Boxing Gyms in Shrinking Cities: Refuge for the Formerly Incarcerated

Sociologist Lucia Trimbur describes how urban boxing gyms provide an opportunity for a particularly vulnerable population, formerly incarcerated men of color, to "recover from detention and establish stability in the free world."
July 31, 2014, 6am PDT | Maayan Dembo | @DJ_Mayjahn
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Trimbur embarked on four years of ethnographic research at Gleason's Gym in the DUMBO neighborhood of New York City to see how incarcerated men of color are affected by "shrinking cities." According to Trimbur,

"The term 'shrinking city' … can also describe the limitations placed on certain residents in their uses of their city. In the case of postindustrial New York, the shrinking city can signify the circumscription of space where men of color can go to reintegrate after prison and the places they can viably inhabit with men in similar circumstances."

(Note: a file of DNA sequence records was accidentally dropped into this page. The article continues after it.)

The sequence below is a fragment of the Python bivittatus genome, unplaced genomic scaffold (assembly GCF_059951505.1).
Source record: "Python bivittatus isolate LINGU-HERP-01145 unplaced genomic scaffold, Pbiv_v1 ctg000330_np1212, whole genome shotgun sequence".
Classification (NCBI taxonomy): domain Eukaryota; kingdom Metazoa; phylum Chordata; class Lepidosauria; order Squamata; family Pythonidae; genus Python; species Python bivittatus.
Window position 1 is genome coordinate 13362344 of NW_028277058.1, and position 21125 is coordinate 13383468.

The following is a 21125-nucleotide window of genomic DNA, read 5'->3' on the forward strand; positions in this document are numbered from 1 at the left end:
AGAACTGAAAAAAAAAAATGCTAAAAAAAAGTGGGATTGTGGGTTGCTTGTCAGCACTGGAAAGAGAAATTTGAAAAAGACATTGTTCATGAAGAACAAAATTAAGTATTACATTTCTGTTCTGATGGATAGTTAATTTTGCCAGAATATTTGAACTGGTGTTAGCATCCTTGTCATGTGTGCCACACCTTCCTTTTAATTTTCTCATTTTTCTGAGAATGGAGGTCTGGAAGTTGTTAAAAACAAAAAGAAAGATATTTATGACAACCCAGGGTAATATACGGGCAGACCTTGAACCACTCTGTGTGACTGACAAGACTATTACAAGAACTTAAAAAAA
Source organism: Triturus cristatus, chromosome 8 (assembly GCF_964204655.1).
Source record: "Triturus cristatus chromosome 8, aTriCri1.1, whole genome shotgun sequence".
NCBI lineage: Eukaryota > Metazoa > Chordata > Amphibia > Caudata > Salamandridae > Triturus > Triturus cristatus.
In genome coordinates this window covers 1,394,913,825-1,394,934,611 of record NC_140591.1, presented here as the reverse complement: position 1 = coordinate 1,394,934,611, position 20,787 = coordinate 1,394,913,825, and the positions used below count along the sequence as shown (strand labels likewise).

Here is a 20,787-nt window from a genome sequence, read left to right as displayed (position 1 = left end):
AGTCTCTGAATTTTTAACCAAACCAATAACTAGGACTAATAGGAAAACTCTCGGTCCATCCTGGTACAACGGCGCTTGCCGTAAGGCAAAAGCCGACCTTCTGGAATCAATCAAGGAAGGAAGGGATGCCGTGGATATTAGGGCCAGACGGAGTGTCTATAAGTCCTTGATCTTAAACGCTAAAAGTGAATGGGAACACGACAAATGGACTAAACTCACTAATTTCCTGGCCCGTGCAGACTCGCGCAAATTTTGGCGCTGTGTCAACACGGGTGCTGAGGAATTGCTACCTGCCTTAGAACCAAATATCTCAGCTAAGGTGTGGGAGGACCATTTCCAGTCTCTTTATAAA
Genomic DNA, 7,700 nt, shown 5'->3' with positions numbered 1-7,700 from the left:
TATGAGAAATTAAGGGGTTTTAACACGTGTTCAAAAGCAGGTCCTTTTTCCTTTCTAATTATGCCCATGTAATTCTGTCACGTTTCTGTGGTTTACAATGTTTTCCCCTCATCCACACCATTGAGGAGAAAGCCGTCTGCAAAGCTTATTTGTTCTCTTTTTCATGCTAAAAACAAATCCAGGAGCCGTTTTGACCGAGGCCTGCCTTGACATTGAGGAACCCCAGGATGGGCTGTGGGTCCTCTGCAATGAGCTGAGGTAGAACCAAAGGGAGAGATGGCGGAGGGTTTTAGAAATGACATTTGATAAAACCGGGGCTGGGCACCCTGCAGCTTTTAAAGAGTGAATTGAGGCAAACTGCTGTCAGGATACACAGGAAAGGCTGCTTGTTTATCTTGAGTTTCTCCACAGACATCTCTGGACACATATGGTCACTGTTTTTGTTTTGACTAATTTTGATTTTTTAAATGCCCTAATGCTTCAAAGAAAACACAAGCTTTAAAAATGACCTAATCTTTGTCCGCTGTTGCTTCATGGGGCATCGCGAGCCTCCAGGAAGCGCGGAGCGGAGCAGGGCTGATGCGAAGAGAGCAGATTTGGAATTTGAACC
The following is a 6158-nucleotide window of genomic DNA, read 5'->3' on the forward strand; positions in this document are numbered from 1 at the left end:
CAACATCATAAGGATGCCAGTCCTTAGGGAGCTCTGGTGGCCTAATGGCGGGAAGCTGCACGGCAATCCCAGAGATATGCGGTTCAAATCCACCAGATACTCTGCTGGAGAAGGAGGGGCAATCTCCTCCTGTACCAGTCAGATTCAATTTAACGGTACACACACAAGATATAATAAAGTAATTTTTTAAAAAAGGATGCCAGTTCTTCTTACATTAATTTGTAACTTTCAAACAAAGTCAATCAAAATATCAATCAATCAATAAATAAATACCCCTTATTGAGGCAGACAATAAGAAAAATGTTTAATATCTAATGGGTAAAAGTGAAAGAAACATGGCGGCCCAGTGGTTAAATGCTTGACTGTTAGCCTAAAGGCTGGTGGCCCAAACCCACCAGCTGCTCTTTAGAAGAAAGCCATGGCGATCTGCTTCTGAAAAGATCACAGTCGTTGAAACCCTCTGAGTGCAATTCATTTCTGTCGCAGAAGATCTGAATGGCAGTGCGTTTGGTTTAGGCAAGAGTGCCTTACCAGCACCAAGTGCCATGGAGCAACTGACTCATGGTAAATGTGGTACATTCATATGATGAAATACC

In this article, Trimbur outlines the history of policing and employment opportunities in New York City, which have disproportionally disadvantaged minority communities. The legacy of this history creates high barriers today for individuals trying to reintegrate into society after spending time in the criminal justice system.

As an available space within shrinking cities, urban boxing gyms allow young men of color "to reenter society on their own terms, with the support of men who have made similar life changes." In her piece on Urban Omnibus, Trimbur elaborates on the community found at Gleason's, and the positive role in plays in many of the boxers' lives.

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Published on Wednesday, July 9, 2014 in Urban Omnibus
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